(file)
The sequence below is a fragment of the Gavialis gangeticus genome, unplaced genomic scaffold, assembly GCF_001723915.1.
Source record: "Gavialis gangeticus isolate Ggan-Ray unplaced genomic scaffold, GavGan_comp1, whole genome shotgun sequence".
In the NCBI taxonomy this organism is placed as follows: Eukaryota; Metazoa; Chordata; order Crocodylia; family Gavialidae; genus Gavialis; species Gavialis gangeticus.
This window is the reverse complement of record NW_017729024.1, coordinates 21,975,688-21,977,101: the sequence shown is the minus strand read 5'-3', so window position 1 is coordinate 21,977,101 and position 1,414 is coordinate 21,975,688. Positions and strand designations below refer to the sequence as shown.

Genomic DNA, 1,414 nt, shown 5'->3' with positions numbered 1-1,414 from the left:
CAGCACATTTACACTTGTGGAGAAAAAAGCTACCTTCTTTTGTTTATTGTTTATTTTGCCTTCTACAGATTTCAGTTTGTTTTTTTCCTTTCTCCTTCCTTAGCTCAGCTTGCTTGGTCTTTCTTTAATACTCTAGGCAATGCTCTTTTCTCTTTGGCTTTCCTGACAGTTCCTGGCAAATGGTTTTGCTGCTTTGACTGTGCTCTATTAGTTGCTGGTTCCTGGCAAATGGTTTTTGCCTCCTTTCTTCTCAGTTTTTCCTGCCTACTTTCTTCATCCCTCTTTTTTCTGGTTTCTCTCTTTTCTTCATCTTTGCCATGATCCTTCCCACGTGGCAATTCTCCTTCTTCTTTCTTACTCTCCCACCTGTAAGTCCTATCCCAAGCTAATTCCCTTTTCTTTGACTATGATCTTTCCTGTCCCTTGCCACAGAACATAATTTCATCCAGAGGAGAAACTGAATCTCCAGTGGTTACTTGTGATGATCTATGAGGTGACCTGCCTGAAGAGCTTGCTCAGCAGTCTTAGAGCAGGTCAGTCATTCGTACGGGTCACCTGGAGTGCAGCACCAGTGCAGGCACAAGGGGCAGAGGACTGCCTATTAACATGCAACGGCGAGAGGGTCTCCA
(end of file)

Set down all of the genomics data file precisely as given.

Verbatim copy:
The sequence below is a fragment of the Gavialis gangeticus genome, unplaced genomic scaffold, assembly GCF_001723915.1.
Source record: "Gavialis gangeticus isolate Ggan-Ray unplaced genomic scaffold, GavGan_comp1, whole genome shotgun sequence".
In the NCBI taxonomy this organism is placed as follows: Eukaryota; Metazoa; Chordata; order Crocodylia; family Gavialidae; genus Gavialis; species Gavialis gangeticus.
This window is the reverse complement of record NW_017729024.1, coordinates 21,975,688-21,977,101: the sequence shown is the minus strand read 5'-3', so window position 1 is coordinate 21,977,101 and position 1,414 is coordinate 21,975,688. Positions and strand designations below refer to the sequence as shown.

Genomic DNA, 1,414 nt, shown 5'->3' with positions numbered 1-1,414 from the left:
CAGCACATTTACACTTGTGGAGAAAAAAGCTACCTTCTTTTGTTTATTGTTTATTTTGCCTTCTACAGATTTCAGTTTGTTTTTTTCCTTTCTCCTTCCTTAGCTCAGCTTGCTTGGTCTTTCTTTAATACTCTAGGCAATGCTCTTTTCTCTTTGGCTTTCCTGACAGTTCCTGGCAAATGGTTTTGCTGCTTTGACTGTGCTCTATTAGTTGCTGGTTCCTGGCAAATGGTTTTTGCCTCCTTTCTTCTCAGTTTTTCCTGCCTACTTTCTTCATCCCTCTTTTTTCTGGTTTCTCTCTTTTCTTCATCTTTGCCATGATCCTTCCCACGTGGCAATTCTCCTTCTTCTTTCTTACTCTCCCACCTGTAAGTCCTATCCCAAGCTAATTCCCTTTTCTTTGACTATGATCTTTCCTGTCCCTTGCCACAGAACATAATTTCATCCAGAGGAGAAACTGAATCTCCAGTGGTTACTTGTGATGATCTATGAGGTGACCTGCCTGAAGAGCTTGCTCAGCAGTCTTAGAGCAGGTCAGTCATTCGTACGGGTCACCTGGAGTGCAGCACCAGTGCAGGCACAAGGGGCAGAGGACTGCCTATTAACATGCAACGGCGAGAGGGTCTCCA